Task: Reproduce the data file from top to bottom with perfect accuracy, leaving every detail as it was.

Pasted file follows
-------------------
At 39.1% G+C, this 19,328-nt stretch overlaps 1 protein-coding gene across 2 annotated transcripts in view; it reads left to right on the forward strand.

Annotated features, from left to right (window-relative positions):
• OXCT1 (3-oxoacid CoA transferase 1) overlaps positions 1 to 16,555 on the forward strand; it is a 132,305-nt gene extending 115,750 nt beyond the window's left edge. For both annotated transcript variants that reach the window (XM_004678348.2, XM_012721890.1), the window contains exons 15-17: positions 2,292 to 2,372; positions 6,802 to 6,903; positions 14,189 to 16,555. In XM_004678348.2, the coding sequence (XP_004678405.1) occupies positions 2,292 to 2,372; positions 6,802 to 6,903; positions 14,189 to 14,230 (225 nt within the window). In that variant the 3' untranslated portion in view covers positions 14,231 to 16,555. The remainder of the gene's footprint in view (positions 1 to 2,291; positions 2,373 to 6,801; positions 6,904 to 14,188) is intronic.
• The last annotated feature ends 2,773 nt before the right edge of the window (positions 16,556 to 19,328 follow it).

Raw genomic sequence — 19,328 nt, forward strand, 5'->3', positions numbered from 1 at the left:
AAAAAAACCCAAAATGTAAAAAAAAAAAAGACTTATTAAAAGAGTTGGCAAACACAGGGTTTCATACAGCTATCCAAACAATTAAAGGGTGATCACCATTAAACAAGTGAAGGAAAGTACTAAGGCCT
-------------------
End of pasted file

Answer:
At 39.1% G+C, this 19,328-nt stretch overlaps 1 protein-coding gene across 2 annotated transcripts in view; it reads left to right on the forward strand.

Annotated features, from left to right (window-relative positions):
• OXCT1 (3-oxoacid CoA transferase 1) overlaps positions 1 to 16,555 on the forward strand; it is a 132,305-nt gene extending 115,750 nt beyond the window's left edge. For both annotated transcript variants that reach the window (XM_004678348.2, XM_012721890.1), the window contains exons 15-17: positions 2,292 to 2,372; positions 6,802 to 6,903; positions 14,189 to 16,555. In XM_004678348.2, the coding sequence (XP_004678405.1) occupies positions 2,292 to 2,372; positions 6,802 to 6,903; positions 14,189 to 14,230 (225 nt within the window). In that variant the 3' untranslated portion in view covers positions 14,231 to 16,555. The remainder of the gene's footprint in view (positions 1 to 2,291; positions 2,373 to 6,801; positions 6,904 to 14,188) is intronic.
• The last annotated feature ends 2,773 nt before the right edge of the window (positions 16,556 to 19,328 follow it).

Raw genomic sequence — 19,328 nt, forward strand, 5'->3', positions numbered from 1 at the left:
AAAAAAACCCAAAATGTAAAAAAAAAAAAGACTTATTAAAAGAGTTGGCAAACACAGGGTTTCATACAGCTATCCAAACAATTAAAGGGTGATCACCATTAAACAAGTGAAGGAAAGTACTAAGGCCT